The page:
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Harrow councillor defends awards ceremony trip
A councillor has defended his decision to sip champagne at an awards ceremony instead of facing questions from staff losing their jobs in his department.
Councillor Phillip O’Dell, portfolio holder for environment, said it was “important” that he went to the National Transport Awards at a central London hotel rather than attend Thursday’s cabinet meeting, where approximately 50 front-line Harrow Council staff came hoping to quiz him on job losses.
Plans to cut 53 jobs and four refuse vehicles in a part-merger of the highways, community safety and public realm departments were pushed through at the meeting, but a union leader and opposition councillors heavily criticised Cllr O’Dell for not turning up.
The Public Realm Integrated Services Model (PRISM) is predicted to save £1.85million in the next two years, although it could cost the council £1.15m in redundancy settlements as jobs are cut.
Cllr O'Dell has missed three of the last five council cabinet meetings.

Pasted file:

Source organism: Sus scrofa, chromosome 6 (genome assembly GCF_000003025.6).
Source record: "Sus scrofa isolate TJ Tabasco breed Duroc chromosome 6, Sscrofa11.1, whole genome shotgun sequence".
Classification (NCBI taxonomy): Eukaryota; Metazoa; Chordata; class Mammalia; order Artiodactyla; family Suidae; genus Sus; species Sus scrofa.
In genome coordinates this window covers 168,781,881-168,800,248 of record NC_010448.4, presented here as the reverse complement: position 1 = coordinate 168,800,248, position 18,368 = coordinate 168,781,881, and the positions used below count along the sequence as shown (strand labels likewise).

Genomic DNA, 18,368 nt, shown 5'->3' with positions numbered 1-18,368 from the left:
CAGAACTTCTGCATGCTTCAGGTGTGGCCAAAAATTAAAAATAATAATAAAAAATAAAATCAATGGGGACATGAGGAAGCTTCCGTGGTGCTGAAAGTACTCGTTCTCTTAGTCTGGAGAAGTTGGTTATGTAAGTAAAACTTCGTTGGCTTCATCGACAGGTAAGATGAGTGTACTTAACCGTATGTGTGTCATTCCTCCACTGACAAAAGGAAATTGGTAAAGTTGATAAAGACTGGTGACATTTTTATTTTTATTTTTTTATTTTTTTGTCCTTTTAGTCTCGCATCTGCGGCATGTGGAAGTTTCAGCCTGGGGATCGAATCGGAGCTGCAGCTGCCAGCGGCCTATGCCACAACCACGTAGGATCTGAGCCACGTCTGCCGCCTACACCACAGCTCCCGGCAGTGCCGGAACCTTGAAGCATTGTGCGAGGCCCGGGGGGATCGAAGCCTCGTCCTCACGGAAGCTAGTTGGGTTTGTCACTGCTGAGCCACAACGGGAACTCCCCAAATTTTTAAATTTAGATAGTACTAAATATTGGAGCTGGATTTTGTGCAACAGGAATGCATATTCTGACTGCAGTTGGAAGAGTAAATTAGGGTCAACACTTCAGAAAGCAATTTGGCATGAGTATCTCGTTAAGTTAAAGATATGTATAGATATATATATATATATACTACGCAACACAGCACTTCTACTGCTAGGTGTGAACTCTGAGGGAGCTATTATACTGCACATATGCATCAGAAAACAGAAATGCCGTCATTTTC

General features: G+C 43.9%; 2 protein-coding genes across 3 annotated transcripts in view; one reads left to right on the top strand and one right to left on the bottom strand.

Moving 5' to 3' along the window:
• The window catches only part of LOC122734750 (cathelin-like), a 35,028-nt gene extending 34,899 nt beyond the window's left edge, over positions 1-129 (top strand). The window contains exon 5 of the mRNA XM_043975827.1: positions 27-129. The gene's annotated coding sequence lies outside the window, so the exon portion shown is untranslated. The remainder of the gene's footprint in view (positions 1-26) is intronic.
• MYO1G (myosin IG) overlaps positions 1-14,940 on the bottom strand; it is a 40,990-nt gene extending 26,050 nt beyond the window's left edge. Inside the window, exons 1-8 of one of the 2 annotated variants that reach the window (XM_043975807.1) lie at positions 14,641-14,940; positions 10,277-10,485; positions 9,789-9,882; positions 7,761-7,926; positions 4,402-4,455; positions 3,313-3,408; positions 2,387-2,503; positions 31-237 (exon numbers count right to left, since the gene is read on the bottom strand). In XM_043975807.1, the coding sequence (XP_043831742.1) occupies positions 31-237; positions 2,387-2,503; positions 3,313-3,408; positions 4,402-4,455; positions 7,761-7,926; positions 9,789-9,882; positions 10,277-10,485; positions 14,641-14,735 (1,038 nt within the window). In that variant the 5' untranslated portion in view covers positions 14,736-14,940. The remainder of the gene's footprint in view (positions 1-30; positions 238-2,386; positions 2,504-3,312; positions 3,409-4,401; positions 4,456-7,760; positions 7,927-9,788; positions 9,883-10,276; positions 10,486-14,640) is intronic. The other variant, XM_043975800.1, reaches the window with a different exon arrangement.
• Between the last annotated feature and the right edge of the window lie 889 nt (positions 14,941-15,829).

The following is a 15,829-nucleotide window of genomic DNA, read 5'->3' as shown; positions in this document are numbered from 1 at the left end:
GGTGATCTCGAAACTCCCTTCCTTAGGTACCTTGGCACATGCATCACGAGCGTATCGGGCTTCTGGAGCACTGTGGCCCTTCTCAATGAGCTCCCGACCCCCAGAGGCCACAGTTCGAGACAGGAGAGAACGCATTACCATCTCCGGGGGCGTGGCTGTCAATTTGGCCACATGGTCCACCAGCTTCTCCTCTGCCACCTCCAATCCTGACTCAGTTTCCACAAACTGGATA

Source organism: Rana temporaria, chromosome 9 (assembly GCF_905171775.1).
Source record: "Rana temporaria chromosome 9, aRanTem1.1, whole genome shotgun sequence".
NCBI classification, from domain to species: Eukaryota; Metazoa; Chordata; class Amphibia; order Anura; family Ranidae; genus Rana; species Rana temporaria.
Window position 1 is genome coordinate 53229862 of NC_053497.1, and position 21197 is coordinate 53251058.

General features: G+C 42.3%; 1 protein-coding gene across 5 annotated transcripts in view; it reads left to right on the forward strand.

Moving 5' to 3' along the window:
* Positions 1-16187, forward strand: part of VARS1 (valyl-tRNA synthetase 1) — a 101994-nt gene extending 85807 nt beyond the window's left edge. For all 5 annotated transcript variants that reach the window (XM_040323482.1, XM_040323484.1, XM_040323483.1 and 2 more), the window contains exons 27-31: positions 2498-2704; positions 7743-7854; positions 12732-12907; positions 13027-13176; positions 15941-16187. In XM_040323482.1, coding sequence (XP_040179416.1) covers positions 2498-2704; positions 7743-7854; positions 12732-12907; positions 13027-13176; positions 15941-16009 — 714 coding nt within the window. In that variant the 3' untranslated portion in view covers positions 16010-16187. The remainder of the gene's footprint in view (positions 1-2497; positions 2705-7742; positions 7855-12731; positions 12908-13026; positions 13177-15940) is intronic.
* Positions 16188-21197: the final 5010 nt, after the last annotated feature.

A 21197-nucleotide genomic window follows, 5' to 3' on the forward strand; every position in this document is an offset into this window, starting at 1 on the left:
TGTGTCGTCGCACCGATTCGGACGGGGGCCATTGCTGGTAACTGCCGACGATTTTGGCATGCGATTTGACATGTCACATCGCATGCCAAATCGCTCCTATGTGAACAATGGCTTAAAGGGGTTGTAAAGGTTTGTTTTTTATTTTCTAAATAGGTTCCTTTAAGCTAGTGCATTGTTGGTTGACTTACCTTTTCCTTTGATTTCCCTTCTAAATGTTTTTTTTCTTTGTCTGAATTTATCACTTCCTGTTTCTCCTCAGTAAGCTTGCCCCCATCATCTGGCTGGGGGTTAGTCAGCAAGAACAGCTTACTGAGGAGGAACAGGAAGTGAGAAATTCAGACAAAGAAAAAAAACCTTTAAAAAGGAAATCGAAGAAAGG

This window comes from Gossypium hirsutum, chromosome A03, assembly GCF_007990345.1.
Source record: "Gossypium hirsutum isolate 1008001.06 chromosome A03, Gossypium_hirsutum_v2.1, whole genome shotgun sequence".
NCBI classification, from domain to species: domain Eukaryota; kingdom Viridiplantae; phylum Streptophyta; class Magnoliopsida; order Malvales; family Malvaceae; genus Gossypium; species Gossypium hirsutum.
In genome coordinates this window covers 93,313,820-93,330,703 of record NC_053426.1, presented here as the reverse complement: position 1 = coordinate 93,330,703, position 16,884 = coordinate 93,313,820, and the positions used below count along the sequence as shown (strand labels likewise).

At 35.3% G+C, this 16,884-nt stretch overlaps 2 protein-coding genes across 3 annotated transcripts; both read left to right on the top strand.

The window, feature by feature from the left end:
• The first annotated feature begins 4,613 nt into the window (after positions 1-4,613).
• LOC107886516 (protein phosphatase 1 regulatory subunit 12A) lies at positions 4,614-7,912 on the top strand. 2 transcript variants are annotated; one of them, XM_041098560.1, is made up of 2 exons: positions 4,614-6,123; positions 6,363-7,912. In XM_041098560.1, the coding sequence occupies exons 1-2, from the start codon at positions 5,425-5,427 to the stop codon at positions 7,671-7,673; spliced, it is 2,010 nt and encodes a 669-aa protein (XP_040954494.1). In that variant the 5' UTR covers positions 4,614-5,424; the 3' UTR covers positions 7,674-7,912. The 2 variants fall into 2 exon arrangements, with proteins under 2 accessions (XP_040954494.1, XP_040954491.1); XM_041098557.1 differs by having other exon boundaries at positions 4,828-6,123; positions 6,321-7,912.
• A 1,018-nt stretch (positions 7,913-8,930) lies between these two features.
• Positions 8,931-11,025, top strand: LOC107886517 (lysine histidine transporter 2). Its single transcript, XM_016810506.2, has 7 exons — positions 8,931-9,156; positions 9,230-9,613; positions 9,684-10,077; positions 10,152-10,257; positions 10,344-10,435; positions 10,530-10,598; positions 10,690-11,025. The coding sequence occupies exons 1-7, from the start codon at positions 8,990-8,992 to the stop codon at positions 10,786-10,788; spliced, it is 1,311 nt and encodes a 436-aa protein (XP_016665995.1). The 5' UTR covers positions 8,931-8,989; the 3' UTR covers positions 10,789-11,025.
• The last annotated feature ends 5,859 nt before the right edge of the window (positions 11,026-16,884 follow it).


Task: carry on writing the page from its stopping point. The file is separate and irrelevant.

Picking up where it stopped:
The borough was shortlisted for an award for 'excellence in walking' for its Mollison Way improvement project at the ceremony hosted by radio presenter Jeremy Vine at the Park Plaza Riverbank Hotel, but did not win.
Cllr O’Dell said: “The award ceremony was about recognising all the good work Harrow Council’s traffic department has done within the local community.
“It was important for me as portfolio holder for environment to attend in order to recognise the stature of this national award and therefore support the staff and community.
“I have been closely involved in developing PRISM right from the start. The numerous structured meetings of discussions with staff and the trade unions have been conducted by the managers in environment, and I have provided a steer on the direction of the project.
“I have had informal discussions with staff on a number of service visits that I have taken part in, and I have been available to respond to questions at events such as the environment staff forum held in July.”
The proposals were sent back to the council’s cabinet after the UNISON union and members of a scrutiny committee decided there had been “insufficient consideration of legal advice”, but councillors decided to press ahead in Cllr O’Dell’s absence.
Harrow UNISON warned last week that the job cuts, part of the council’s battle to fill a £19 million hole in this year’s budget following massive reductions in central government funding, were “short-sighted” and would hit front-line services.